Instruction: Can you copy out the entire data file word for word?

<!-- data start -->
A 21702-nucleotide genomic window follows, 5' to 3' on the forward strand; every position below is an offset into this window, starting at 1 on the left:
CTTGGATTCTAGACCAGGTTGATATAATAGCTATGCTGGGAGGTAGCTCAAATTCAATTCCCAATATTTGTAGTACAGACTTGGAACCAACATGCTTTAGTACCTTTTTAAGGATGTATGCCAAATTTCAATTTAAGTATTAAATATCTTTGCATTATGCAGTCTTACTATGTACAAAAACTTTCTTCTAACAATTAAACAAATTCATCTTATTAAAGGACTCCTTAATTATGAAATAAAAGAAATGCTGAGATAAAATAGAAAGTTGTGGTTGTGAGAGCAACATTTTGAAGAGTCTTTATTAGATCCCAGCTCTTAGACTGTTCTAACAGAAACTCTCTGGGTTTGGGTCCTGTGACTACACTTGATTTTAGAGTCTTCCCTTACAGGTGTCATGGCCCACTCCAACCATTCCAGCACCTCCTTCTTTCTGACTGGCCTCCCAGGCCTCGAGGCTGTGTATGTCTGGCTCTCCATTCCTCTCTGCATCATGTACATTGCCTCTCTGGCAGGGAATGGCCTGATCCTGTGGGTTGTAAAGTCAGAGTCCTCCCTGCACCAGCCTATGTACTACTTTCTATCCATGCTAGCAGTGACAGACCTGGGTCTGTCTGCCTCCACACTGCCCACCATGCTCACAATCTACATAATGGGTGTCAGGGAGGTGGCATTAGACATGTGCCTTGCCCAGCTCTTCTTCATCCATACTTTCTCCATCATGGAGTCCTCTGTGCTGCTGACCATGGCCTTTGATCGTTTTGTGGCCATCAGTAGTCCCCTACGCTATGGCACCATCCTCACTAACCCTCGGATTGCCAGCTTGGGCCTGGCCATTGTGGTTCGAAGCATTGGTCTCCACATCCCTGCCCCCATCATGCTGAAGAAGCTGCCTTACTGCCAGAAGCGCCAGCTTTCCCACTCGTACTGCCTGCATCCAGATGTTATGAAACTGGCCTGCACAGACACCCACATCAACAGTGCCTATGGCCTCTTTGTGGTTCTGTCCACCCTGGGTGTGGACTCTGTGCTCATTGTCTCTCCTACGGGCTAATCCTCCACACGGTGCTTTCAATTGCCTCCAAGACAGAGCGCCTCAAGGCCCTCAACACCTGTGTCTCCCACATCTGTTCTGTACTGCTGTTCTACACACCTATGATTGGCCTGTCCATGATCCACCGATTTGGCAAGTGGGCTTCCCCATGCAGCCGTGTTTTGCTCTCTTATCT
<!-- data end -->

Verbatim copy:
A 21702-nucleotide genomic window follows, 5' to 3' on the forward strand; every position below is an offset into this window, starting at 1 on the left:
CTTGGATTCTAGACCAGGTTGATATAATAGCTATGCTGGGAGGTAGCTCAAATTCAATTCCCAATATTTGTAGTACAGACTTGGAACCAACATGCTTTAGTACCTTTTTAAGGATGTATGCCAAATTTCAATTTAAGTATTAAATATCTTTGCATTATGCAGTCTTACTATGTACAAAAACTTTCTTCTAACAATTAAACAAATTCATCTTATTAAAGGACTCCTTAATTATGAAATAAAAGAAATGCTGAGATAAAATAGAAAGTTGTGGTTGTGAGAGCAACATTTTGAAGAGTCTTTATTAGATCCCAGCTCTTAGACTGTTCTAACAGAAACTCTCTGGGTTTGGGTCCTGTGACTACACTTGATTTTAGAGTCTTCCCTTACAGGTGTCATGGCCCACTCCAACCATTCCAGCACCTCCTTCTTTCTGACTGGCCTCCCAGGCCTCGAGGCTGTGTATGTCTGGCTCTCCATTCCTCTCTGCATCATGTACATTGCCTCTCTGGCAGGGAATGGCCTGATCCTGTGGGTTGTAAAGTCAGAGTCCTCCCTGCACCAGCCTATGTACTACTTTCTATCCATGCTAGCAGTGACAGACCTGGGTCTGTCTGCCTCCACACTGCCCACCATGCTCACAATCTACATAATGGGTGTCAGGGAGGTGGCATTAGACATGTGCCTTGCCCAGCTCTTCTTCATCCATACTTTCTCCATCATGGAGTCCTCTGTGCTGCTGACCATGGCCTTTGATCGTTTTGTGGCCATCAGTAGTCCCCTACGCTATGGCACCATCCTCACTAACCCTCGGATTGCCAGCTTGGGCCTGGCCATTGTGGTTCGAAGCATTGGTCTCCACATCCCTGCCCCCATCATGCTGAAGAAGCTGCCTTACTGCCAGAAGCGCCAGCTTTCCCACTCGTACTGCCTGCATCCAGATGTTATGAAACTGGCCTGCACAGACACCCACATCAACAGTGCCTATGGCCTCTTTGTGGTTCTGTCCACCCTGGGTGTGGACTCTGTGCTCATTGTCTCTCCTACGGGCTAATCCTCCACACGGTGCTTTCAATTGCCTCCAAGACAGAGCGCCTCAAGGCCCTCAACACCTGTGTCTCCCACATCTGTTCTGTACTGCTGTTCTACACACCTATGATTGGCCTGTCCATGATCCACCGATTTGGCAAGTGGGCTTCCCCATGCAGCCGTGTTTTGCTCTCTTATCT